Fleet Foxes, fronted by singer-songwriter Robin Pecknold
and co-formed with guitarist Skyler Skjelset,
for the post-emo era. The five-song EP Sun Giant (2008) introduced the band's
anomalous sound with the a-cappella hymn Sun Giant, the alternatingly
catatonic and energetic Drops in the River,
the hypnotic and oscillating English House,
the straightforward Mykonos (the closer thing to power-pop on the album)
and the Appalachian lament of Innocent Sun for voice and guitar,
each with oddly deformed rhythms (or no rhythm at all) and unpredictable
dynamics within their apparently simple melodic constructs.
There was enough magic to bring to mind
acid-rock combo It's A Beautiful Day,
Merseybeat harmonizers the Hollies
and folk revivalists the Incredible String Band.
They fulfilled the promises of the EP on Fleet Foxes (Subpop, 2008),
with the quintet (including
guitarist Christian Wargo, keyboardist Casey Wescott and drummer Joshua Tillman)
now a tight unit.
The album's main asset is the multi-part harmonies that turn several songs into
disorienting experiences, beyond what
the Beach Boys and
Crosby Stills & Nash were capable of:
the quasi-religious fervor of Sun it Rises, matched by the shimmering tones of the guitar;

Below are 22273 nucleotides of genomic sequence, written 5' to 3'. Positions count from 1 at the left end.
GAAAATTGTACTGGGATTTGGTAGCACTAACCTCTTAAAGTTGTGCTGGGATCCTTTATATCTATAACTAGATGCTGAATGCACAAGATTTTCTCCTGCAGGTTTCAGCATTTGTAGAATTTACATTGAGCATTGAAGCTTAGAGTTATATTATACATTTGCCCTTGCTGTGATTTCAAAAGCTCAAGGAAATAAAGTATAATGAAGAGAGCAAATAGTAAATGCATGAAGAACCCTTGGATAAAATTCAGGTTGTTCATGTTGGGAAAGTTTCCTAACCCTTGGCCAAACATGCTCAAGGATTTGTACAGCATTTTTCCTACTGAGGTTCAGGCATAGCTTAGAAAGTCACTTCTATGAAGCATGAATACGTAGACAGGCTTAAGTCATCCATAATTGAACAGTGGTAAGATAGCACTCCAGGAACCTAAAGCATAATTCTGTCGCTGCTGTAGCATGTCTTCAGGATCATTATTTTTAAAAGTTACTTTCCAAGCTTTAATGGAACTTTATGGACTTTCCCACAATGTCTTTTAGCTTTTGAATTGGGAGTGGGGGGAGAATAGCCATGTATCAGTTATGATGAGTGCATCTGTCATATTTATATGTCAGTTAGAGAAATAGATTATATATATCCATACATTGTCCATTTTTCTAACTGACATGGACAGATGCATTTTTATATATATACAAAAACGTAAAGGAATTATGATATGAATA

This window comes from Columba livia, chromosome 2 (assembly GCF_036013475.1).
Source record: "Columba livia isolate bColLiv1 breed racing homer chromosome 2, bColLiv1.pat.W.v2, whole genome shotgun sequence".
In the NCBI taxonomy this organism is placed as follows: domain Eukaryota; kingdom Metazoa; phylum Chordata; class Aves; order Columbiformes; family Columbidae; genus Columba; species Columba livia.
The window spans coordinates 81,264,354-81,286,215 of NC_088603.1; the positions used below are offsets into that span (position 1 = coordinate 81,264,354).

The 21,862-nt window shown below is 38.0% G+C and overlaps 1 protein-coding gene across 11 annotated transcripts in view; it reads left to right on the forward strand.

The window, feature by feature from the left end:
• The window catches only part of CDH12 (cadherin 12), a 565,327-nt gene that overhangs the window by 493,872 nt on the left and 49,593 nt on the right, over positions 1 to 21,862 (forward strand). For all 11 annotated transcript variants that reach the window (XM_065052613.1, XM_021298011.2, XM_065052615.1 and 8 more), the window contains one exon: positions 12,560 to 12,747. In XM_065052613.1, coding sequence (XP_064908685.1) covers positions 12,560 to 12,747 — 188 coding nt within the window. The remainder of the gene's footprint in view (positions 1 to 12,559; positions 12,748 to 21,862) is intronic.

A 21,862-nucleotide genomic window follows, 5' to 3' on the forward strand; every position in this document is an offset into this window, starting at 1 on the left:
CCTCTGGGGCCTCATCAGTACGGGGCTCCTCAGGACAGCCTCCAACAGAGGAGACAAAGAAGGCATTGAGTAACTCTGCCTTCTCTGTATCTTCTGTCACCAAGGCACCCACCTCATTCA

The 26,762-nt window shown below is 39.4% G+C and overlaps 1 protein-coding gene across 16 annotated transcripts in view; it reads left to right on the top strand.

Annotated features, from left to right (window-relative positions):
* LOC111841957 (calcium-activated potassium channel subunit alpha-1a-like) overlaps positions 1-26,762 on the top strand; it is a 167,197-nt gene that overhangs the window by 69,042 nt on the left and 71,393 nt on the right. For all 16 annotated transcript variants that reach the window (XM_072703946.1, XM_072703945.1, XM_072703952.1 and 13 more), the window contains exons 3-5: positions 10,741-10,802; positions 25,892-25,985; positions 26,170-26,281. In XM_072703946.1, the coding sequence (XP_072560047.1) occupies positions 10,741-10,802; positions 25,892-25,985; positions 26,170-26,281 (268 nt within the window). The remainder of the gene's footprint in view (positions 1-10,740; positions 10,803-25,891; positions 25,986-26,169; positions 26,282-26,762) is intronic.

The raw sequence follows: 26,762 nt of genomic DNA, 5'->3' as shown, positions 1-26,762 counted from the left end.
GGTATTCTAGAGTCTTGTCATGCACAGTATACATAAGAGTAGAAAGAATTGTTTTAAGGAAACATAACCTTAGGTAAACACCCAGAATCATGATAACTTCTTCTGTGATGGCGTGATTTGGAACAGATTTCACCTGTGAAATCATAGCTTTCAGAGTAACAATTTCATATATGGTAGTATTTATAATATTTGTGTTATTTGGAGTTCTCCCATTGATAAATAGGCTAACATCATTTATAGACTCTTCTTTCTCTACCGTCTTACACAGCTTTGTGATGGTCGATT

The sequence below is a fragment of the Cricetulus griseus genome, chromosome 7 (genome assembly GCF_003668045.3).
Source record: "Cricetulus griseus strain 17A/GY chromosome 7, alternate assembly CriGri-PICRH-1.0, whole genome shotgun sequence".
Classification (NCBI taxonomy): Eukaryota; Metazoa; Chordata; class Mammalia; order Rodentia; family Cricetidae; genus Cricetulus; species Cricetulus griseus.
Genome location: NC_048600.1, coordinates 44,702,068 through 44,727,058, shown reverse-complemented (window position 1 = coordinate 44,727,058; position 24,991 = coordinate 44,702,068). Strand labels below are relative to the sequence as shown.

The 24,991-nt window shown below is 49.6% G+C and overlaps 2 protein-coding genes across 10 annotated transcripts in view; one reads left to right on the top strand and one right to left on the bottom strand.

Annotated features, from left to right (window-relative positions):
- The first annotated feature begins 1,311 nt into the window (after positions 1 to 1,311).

the quasi-gothic murmur of Heard Them Stirring, contrasted by delicate strumming and booming ambience;
When an infectious rhythm and a candid melody are wed to the baroque vocal
harmonies, the result is crystalline creations such as
White Winter Hymnal (one of their signature songs) and He Doesn't Know Why.
The subtle arrangements add their own brand of sonic experience to songs
such as Your Protector (flute and organ).
Remnants of traditional music can be sighted in songs such as
Ragged Wood, that blend an Appalachian-inspired quasi-yodeling lead voice
with trotting drums,
or Quiet Houses, that hints at church music and bluegrass music from a higher dimension,
or Blue Ridge Mountains.
These songs virtually redefine the sagging genre of "alt-country".
Pecknold completes the magic with his own vocal prowess, as displayed in
Tiger Mountain Peasant Song (a neoclassical madrigal for voice and guitar)
and Oliver James.
Their melodic elegance has few rivals.
(Translation by/ Tradotto da Antonio Buono)
I Fleet Foxes, capeggiati dal cantautore Robin Pecknold, suonano un folk-rock per l’era post-emo. Le cinque canzoni dell’Ep Sun Giant (2008) introducono l’anomalo sound della band con un inno a cappella come Sun Giant, l’alternativamente catatonica e vigorosa Drops in the River, l’ipnotica e oscillante English House, la lineare Mykonos (la cosa più vicina al power-pop dell’album) e il lamento appalachiano di Innocent Sun per voce e chitarra, ciascuna con ritmi stravagantemente deformati (o senza alcun ritmo) e dinamiche imprevedibili dentro strutture melodiche apparentemente semplici.
C’è abbastanza magia per richiamare alla mente combi acid-rock come gli It's A Beautiful Day, armonizzatori del Marseybeat come gli Hollies e i revivalisti del folk come la Incredible String Band.